Detroit’s fiscal frenzy gets crazier by the day.
Last week, Mayor Dave Bing presented to the City Council a hyped-up short-term, cash flow problem proposal that no one believes will save $40 million, or come close to averting the naming of an emergency fianancial manger.
Meanwhile, Gov. Rick Snyder named a high profile team of Detroiters and Lansing officials to conduct what amounts to a séance to evoke the lost spirit of fiscal accountability.
Expectations were never high for Mayor Bing, who hasn’t make a substantative move to bring costs in line since he’s been in office. Even he knows massive layoffs and drastic cuts in essential services must occur unless employee unions help balance the budget through a wage freeze, pay cut and fringe concessions.
But the mayor’s meager cost-cutting measures are merely stopgap. They don’t come close to solving the city’s budget problems. The administration’s business as usual strategy means gaps between revenues and expenditures will ultimately have to be addressed by an EFM somewhere in the future. Detroiters, however, should be outraged at the council’s defiant resistance to bring its costs in line.
Members rejected Council President Pro Tem Gary Brown’s proposal to give up city-owned cars with free gas maintenance and insurance and cell phones. They also dismissed a 70-30 split on health insurance, an end to furlough days and a 10 percent wage cut. The council opted to continue the gluttonous feeding at the public trough at a time when city coffers are badly stretched, the tax base depleted, all service delivery systems are in shambles and a state takeover imminent. Their action, or lack thereof, makes a mockery of political responsibility.
Since 1974, the budget of the City Council has jumped from just over $1 million to more than $13 million – even as the city’s population disappeared. Budgets of the council have grown faster than almost all city departments that provide essential services.
The council staff has also increased exponentially. It’s hard to find evidence, however, that the staff has been used to very good effect. Constituent services are pretty much an oxymoron.
It is commonly understood that the primary mission of staffers is to increase the electability of their respective councilpersons. In other words, the council views its major responsibility as perpetuating itself, not acting in the public interest.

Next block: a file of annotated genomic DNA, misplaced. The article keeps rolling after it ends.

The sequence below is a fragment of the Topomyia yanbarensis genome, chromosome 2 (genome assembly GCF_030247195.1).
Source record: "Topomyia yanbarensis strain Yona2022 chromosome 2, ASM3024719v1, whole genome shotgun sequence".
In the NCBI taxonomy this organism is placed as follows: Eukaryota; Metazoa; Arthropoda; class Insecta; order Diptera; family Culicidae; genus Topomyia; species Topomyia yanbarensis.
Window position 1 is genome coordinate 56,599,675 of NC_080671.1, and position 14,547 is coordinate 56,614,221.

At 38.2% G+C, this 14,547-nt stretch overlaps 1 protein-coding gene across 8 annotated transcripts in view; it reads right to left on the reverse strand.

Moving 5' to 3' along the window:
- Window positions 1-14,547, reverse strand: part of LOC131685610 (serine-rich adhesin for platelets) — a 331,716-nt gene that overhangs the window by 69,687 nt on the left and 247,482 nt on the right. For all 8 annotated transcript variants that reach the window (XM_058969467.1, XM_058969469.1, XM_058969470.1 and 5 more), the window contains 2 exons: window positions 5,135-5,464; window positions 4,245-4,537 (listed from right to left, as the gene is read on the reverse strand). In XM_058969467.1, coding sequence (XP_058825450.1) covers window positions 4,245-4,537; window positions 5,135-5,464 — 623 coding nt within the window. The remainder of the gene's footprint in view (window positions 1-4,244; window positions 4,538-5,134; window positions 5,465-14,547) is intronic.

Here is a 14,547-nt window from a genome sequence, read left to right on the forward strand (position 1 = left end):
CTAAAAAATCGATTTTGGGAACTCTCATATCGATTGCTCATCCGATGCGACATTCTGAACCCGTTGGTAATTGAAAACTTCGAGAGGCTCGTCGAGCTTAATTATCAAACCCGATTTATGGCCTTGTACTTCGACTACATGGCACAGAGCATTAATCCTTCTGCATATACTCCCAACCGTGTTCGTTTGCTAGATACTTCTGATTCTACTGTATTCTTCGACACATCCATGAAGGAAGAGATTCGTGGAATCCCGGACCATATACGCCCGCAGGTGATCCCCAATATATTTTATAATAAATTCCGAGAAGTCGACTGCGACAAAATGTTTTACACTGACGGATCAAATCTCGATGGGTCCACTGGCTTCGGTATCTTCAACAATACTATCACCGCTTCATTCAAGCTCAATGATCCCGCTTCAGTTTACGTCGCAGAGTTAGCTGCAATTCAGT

The council missed an opportunity to gain credibility and establish justification for even tougher cuts that, by necessity, are inevitably just down the road. Not seriously curbing its voracious spending habits and not showing fiscal discipline, the council can’t be trusted to set real budget priorities or to implement bold initiatives required by the budget crisis.
Real budget balancing means reducing outlays for inflated salaries and wasteful programs that make little contribution to an efficient, effective government or a strong economy at all levels of government. The council has never, and likely never will, make a convincing case to employees that they are leading by example.
Generating budget savings doesn’t always mean taking on the unions or sacrificing public employees or the residents who need them to service their neighborhoods. Ultimately, the solution must include selling major city assets and putting costly public services out to competitive bid. But neither the mayor nor the council has shown any grit for a more reasonable long-term plan that includes a sweeping remake of the bureaucracy.
There still are a couple of ways to roll back the thoughtless pig-out by the council. It is, of course, immediately vulnerable to the whimsical ax of an EFM. Absent that, the best defense against greedy, overpaid elected officials is to remove them from office at the first opportunity.